There is no doubt that we are all living through one of the most tumultuous periods in modern times with most of us dealing with unprecedented changes to how we live and work as a result of COVID-19.
We wanted to find out how this period has impacted our mental health and how health practitioners can best equip themselves to deal with these emerging health challenges.
So are we ok?
Yes and no.
A recent Monash University study launched to track the mental health effects of the COVID-19 crisis has already shown a significant rise in anxiety and depression in Australians. Researchers surveyed 1,200 Australians about how they were coping during the pandemic. Preliminary results showed a majority of participants registered mild levels of anxiety and depression. A significant number however, about 30% of respondents, showed moderate to high levels. Senior Research Fellow, Carolyn Gurvich, notes "this is the first snapshot of the mental health of Australians during these times".
Researchers also think that whilst anxiety will decline for many as the situation improves, there will be a significant minority who will be affected long term. These people may develop a psychiatric condition and ongoing long term mental health problems as a result of the stress, such as anxiety or depression or even a post traumatic stress disorder.
The Royal Australian and New Zealand College of Psychiatrists (RANZCP) has stated that:
‘The effects of loss of income, lockdown, sudden unemployment and homelessness present new challenges for everybody but particularly people with severe mental illness as they are more likely to have existing physical illnesses and social disadvantage’.
Access to treatment
A crucial aspect to Australians seeking help is that they need to be able to access mental health services. Whilst it is clear there is a need, it is also true to say that many Australians are suffering financial hardship.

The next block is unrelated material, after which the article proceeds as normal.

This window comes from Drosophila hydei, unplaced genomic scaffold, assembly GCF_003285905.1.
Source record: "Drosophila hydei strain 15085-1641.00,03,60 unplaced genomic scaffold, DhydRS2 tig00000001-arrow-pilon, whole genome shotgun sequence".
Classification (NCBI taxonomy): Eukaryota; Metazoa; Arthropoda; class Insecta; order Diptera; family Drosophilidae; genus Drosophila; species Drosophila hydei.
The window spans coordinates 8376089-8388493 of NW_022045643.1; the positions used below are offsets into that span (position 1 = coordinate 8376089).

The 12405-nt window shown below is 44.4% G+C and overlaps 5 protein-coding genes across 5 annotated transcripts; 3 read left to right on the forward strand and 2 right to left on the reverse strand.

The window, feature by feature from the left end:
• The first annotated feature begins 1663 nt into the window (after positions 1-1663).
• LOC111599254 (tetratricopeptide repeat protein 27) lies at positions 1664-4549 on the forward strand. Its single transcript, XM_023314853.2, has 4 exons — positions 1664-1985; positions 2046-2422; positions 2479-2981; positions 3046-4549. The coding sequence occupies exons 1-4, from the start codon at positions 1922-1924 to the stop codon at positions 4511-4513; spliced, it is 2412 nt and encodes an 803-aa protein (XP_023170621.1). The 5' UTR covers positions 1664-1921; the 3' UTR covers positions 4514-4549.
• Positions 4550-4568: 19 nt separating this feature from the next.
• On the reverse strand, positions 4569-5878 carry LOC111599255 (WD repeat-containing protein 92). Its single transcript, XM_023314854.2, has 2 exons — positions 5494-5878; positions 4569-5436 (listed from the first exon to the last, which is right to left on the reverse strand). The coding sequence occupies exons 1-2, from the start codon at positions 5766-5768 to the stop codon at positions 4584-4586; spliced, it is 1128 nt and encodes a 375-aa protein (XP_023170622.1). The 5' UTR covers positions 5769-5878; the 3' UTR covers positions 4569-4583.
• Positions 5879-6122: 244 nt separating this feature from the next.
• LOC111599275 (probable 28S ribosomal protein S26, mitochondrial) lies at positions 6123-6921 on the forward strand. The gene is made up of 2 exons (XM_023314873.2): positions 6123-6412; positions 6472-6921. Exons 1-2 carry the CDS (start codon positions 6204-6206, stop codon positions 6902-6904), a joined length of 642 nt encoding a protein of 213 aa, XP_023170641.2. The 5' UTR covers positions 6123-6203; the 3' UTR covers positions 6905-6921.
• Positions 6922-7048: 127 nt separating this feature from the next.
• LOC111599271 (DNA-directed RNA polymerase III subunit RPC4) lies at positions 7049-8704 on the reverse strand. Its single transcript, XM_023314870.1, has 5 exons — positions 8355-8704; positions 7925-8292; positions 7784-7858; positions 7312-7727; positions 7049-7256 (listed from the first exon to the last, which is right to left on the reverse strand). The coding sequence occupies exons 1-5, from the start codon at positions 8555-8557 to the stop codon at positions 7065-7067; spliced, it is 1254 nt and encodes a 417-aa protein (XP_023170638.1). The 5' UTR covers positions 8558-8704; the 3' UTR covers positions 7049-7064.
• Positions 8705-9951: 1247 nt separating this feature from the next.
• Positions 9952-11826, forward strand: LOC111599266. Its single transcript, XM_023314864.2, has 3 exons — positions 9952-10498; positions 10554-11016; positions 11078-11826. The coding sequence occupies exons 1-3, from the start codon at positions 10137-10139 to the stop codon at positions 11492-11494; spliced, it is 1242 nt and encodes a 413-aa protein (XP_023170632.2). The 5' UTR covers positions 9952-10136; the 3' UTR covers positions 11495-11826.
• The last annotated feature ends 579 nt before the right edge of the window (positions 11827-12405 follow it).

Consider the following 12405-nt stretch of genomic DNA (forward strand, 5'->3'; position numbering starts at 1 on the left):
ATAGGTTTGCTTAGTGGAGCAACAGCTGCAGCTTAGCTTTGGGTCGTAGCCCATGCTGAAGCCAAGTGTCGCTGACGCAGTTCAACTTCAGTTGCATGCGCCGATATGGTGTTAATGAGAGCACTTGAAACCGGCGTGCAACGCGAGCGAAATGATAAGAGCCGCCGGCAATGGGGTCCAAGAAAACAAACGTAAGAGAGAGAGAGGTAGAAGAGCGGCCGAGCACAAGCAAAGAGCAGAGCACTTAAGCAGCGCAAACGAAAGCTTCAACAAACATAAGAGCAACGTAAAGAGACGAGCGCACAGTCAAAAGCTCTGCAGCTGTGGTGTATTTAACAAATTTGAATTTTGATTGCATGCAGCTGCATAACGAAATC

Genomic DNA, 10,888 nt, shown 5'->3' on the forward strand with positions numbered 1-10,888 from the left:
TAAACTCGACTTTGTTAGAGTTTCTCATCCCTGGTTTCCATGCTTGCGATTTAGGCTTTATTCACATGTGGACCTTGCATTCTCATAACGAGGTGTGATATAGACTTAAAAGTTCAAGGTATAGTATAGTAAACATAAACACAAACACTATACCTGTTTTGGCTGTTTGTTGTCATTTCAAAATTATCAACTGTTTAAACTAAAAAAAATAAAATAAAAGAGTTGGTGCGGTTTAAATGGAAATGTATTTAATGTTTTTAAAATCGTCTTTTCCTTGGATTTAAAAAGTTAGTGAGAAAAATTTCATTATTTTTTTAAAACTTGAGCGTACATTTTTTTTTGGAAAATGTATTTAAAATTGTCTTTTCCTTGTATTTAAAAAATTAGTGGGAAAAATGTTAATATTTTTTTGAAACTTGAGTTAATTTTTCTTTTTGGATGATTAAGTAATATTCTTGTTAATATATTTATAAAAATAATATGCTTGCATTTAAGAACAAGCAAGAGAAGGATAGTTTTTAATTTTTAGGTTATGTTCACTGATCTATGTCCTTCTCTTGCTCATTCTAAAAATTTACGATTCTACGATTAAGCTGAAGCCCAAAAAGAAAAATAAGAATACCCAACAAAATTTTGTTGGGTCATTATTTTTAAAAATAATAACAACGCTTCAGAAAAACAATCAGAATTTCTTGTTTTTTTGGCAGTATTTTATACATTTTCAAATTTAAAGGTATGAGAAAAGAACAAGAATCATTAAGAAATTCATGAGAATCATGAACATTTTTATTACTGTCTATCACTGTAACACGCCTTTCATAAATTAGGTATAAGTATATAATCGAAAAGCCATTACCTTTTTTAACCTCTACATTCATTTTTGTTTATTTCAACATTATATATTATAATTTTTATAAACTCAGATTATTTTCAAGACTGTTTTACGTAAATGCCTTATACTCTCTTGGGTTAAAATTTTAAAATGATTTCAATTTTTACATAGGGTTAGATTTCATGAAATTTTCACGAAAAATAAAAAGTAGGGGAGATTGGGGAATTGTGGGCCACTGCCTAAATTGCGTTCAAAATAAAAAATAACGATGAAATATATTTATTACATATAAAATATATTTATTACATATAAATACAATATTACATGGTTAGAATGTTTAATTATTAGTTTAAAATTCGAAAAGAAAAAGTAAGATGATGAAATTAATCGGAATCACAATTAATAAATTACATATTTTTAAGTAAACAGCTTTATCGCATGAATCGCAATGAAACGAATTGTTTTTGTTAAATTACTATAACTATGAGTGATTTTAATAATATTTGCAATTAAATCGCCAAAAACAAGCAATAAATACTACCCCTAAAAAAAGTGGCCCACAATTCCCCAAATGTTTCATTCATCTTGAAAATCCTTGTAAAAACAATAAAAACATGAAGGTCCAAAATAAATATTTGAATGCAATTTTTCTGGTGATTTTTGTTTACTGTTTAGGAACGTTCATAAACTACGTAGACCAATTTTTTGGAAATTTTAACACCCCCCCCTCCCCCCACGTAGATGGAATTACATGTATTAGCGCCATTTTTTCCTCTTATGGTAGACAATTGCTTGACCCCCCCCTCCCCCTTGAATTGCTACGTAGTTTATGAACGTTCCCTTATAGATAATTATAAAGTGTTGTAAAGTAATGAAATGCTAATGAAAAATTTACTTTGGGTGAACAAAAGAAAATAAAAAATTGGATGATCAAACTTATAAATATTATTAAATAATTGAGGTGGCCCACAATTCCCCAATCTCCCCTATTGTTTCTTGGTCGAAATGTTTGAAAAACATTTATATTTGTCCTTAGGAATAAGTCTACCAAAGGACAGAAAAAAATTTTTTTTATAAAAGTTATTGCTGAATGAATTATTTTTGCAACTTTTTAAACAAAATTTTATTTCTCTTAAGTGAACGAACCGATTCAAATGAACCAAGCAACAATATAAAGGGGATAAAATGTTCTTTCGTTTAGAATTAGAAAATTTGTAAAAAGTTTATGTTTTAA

Fortunately, the Federal Government has partnered with Beyond Blue to offer additional mental health support during the COVID crisis.
On 13 March the Australian Government introduced MBS telehealth and phone consultation items in direct response to the COVID-19 outbreak. These items allow health professionals to deliver services via videoconference and phone to reduce the risk of transmission of COVID-19. These services can be accessed by all Medicare-eligible Australians.
We spoke to a Sydney Psychiatrist who said: "Interestingly the newly appointed assistant to the Chief Medical Officer is a Psychiatrist. We are all very excited about mental health being prioritised like this by the federal government. But we wish this had all happened a long time ago". She also commented with respect to TeleHealth that "there are some limitations with observations".
It is also particularly important for health professionals to note that a TeleHealth service must only be provided where it is safe and clinically appropriate to do so.
Clearly some types of clinical care are more suited to TeleHealth consultations. Given mental health consultations usually do not require a physical examination they are possibly one of the best suited, but with some qualifications.
What are the challenges for health professionals?
We asked Dr Erika Penney, Clinical psychologist and Lecturer at the University of Technology Sydney who is part of a national university working group on TeleHealth training, for her views. This is what she had to say:
"Preliminary results of large scale studies show there has been a rise in anxiety and depression symptoms in Australians since the beginning of the pandemic. Most psychologists believe that beyond anxiety and depression, we are also likely to see an increase in adjustment disorders and alcohol use disorders as people struggle to cope with the financial, relational, and personal stressors of the pandemic."
So, it is clear that health professionals need to be on alert. Whilst patients will often seek help for a changing mole or back pain, when it comes to mental health patients do not always directly ask for help. Particularly at this time, practitioners need to be on the lookout for signs of mental health issues including anxiety, depression, alcohol abuse and other addictions and refer patients who are struggling with these issues if they are not equipped to deal with them. Busy health professionals often may feel that they don’t have time for these ‘how are you coping?’ type conversations, but they are particularly important right now.